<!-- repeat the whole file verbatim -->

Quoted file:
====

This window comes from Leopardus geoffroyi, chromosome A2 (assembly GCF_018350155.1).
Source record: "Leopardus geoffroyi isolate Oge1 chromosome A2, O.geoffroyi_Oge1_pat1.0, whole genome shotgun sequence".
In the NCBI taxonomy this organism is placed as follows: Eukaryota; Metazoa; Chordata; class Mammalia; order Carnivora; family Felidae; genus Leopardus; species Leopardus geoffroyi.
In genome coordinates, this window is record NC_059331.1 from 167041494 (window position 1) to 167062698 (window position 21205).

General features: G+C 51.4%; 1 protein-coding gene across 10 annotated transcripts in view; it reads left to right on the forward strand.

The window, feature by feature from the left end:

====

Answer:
This window comes from Leopardus geoffroyi, chromosome A2 (assembly GCF_018350155.1).
Source record: "Leopardus geoffroyi isolate Oge1 chromosome A2, O.geoffroyi_Oge1_pat1.0, whole genome shotgun sequence".
In the NCBI taxonomy this organism is placed as follows: Eukaryota; Metazoa; Chordata; class Mammalia; order Carnivora; family Felidae; genus Leopardus; species Leopardus geoffroyi.
In genome coordinates, this window is record NC_059331.1 from 167041494 (window position 1) to 167062698 (window position 21205).

General features: G+C 51.4%; 1 protein-coding gene across 10 annotated transcripts in view; it reads left to right on the forward strand.

The window, feature by feature from the left end: